Within our Elastic Security research group, a strong area of focus is implementing detection mechanisms for capabilities we understand adversaries are currently exploiting within environments. We’ll often wait to see the impact that bringing these capabilities to market will have from a detection standpoint. This allows our researchers to explore different detection strategies through these additions, providing deep insight into how effective the Elastic Security platform can be.
When we released Elastic Endpoint Security, our team added new file and registry events to provide defenders with better visibility on techniques and procedures involving some form of sensitive files and/or registry objects access:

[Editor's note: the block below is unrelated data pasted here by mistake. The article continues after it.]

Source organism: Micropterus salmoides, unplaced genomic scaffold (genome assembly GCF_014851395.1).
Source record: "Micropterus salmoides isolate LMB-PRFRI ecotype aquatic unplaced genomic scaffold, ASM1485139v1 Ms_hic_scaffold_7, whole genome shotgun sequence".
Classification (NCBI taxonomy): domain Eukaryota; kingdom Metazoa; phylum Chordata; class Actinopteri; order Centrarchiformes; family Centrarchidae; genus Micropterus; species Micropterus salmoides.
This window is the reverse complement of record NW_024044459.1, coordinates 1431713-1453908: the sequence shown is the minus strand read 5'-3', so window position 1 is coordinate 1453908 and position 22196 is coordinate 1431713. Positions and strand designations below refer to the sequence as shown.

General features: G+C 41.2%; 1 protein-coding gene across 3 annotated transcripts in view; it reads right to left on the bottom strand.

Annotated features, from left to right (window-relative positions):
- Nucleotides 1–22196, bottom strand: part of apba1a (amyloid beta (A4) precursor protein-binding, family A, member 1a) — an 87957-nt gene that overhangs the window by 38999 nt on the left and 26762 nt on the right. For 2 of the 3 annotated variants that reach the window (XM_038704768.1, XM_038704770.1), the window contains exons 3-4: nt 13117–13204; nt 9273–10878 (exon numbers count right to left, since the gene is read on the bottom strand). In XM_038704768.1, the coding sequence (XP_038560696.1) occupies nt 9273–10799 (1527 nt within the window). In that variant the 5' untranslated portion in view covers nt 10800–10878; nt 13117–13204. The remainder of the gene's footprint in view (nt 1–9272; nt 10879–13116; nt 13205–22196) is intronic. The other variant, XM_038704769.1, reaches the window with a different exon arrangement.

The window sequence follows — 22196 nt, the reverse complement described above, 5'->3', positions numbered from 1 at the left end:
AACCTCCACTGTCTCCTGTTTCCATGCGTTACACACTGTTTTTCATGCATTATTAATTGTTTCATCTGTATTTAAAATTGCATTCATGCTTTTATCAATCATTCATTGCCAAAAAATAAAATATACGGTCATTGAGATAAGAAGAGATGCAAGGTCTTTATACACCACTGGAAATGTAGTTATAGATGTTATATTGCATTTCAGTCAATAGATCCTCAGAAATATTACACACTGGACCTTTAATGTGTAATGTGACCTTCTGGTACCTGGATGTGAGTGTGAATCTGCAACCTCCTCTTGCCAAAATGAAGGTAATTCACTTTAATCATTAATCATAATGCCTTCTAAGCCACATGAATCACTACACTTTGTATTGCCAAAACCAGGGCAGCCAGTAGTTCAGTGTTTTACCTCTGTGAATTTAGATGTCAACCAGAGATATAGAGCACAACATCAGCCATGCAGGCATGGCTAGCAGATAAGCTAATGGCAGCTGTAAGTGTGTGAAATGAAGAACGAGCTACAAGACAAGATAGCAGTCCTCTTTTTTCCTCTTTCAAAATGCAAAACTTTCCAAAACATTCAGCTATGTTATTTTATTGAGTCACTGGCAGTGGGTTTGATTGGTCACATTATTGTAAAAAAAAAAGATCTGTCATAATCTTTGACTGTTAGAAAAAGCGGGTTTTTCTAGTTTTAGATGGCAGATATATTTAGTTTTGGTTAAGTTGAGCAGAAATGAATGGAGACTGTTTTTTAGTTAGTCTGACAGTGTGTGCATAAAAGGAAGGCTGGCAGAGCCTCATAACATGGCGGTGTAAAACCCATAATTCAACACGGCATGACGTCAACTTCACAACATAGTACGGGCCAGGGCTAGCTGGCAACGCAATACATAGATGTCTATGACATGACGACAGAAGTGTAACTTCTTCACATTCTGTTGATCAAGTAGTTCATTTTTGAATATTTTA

- T1555.003 Credentials from Web Browsers
- T1003.002 Security Account Manager
- T1003.004 LSA Secrets
- T1003.005 Cached Domain Credentials
- T1552.001 Credential in Files
- T1555.004 Windows Credential Manager
Recently, one of our security researchers, Samir Bousseaden, started to detail a series of tactics for hunting with some of these new data types and fields within Elastic. He came up with some interesting findings as to how to leverage Elastic Security to its fullest potential.
Alongside these static hunting queries and capabilities, Samir covers details of our built-in malicious behavior protection rules that can automatically react to suspicious sensitive file/registry access and that are scoped for higher signal scenarios.
Existing Elastic Security can access these capabilities within the product. If you’re new to Elastic Security, take a look at our Quick Start guides (bite-sized training videos to get you started quickly) or our free fundamentals training courses. Refer to the documentation online to see how you can upgrade your Elasticsearch and Logstash deployments. You can always get started with a free 14-day trial of Elastic Cloud. Or download the self-managed version of the Elastic Stack for free.